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Clarification of AIDS Mortality in Women

Ruth L. Berkelman, MD; Susan Y. Chu, PhD; Karen Farizo, MD; James W. Buehler, MD
JAMA. 1991;265(15):1952. doi:10.1001/jama.1991.03460150056020.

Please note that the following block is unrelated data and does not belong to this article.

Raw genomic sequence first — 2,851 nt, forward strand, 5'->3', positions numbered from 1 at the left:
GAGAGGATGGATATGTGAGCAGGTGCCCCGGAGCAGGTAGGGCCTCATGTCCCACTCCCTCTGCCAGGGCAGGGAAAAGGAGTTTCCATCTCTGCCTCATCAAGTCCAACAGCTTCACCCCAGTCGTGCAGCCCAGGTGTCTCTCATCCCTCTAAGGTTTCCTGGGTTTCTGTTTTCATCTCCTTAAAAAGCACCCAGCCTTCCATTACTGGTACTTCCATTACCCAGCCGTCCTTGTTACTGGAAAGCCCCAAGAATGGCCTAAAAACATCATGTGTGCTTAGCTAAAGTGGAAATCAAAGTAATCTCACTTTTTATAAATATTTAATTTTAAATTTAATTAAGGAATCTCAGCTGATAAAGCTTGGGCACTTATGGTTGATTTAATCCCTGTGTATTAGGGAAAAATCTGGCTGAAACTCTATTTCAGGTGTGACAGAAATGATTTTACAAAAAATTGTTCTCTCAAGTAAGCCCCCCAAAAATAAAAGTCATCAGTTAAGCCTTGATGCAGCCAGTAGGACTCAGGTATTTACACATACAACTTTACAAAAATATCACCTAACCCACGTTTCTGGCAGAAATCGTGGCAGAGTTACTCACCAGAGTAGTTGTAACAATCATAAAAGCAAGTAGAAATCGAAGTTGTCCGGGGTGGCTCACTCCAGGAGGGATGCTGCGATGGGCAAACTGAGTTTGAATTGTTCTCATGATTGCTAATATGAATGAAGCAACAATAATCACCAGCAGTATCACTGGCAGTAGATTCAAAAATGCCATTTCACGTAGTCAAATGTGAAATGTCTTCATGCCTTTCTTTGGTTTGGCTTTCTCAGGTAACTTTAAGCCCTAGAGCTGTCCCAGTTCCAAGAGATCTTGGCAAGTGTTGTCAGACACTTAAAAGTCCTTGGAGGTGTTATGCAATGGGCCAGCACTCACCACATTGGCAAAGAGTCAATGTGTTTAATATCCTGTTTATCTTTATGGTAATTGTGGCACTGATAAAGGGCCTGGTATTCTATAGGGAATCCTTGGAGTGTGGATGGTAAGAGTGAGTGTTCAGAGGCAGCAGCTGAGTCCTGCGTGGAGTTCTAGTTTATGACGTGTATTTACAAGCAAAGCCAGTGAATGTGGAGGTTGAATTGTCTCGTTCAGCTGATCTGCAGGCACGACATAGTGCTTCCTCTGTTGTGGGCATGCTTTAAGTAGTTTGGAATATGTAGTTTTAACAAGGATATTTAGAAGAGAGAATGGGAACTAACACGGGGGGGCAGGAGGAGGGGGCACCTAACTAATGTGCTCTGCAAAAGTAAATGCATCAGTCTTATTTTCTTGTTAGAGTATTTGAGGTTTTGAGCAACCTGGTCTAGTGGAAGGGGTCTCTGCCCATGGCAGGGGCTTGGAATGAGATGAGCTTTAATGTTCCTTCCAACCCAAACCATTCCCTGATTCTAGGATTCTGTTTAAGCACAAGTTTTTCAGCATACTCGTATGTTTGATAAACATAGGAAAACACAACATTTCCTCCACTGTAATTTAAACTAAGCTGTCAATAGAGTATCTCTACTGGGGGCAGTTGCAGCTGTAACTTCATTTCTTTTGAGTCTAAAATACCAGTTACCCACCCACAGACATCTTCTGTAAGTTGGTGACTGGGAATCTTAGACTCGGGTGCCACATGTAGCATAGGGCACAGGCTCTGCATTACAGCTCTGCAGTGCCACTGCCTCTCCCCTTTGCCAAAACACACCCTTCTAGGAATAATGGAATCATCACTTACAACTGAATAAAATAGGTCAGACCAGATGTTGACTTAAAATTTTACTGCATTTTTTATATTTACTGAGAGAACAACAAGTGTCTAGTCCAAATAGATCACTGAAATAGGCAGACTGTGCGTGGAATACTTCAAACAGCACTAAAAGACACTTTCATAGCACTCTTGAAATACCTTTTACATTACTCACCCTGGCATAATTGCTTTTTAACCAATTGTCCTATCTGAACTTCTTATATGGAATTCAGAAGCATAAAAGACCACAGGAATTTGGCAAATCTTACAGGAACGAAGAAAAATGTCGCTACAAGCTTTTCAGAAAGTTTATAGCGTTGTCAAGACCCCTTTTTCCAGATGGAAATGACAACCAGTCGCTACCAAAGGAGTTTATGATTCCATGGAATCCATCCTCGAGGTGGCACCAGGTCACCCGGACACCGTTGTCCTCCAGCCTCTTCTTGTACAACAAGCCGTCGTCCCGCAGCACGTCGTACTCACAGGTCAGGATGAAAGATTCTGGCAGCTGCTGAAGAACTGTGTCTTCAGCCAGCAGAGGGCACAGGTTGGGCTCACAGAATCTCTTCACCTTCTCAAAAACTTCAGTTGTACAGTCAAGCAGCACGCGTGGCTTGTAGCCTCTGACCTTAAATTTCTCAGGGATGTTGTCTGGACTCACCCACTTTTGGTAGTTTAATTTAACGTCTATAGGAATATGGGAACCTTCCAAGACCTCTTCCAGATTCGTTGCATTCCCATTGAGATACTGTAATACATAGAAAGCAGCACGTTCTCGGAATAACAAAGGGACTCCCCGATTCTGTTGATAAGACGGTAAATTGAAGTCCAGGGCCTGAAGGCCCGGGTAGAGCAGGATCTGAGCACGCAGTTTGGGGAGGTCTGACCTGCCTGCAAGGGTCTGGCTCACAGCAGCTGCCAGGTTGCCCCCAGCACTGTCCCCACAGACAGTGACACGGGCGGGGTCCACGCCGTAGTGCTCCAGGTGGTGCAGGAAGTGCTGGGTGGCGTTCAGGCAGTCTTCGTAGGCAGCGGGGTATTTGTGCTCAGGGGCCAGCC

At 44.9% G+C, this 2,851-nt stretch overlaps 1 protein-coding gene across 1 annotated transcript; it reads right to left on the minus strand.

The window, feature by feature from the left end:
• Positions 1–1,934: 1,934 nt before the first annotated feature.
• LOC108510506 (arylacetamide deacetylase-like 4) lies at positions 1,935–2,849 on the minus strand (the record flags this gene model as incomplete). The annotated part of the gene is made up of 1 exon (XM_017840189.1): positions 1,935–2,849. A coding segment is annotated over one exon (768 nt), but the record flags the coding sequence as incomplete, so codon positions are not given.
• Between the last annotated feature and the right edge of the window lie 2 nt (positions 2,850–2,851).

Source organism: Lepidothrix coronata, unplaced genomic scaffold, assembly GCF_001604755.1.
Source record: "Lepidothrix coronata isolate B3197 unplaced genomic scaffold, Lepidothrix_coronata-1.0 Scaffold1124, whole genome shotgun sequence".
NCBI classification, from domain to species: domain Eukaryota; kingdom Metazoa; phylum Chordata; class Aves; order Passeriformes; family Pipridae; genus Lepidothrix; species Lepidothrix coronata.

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To the Editor.—  In our recently published study in JAMA,1 we documented the rapidly increasing effect of human immunodeficiency virus (HIV) infection on mortality in young women. We also noted that 35% of death certificates in women 15 to 44 years of age that indicated HIV infection or the acquired immunodeficiency syndrome (AIDS) also listed specific AIDS-indicator illnesses. These data have been misinterpreted as evidence that only 35% of HIV-infected women who die have an AIDS-defining illness and that the surveillance case definition is less inclusive of women than men.In fact, the number of women who were reported to the Centers for Disease Control with AIDS-defining illness and who died in 1987 exceeds the number of deaths in 1987 in women that were attributed to HIV or AIDS on death certificates (Figure). The misinterpretation may reflect a confusion about the differences between the information available from vital statistics


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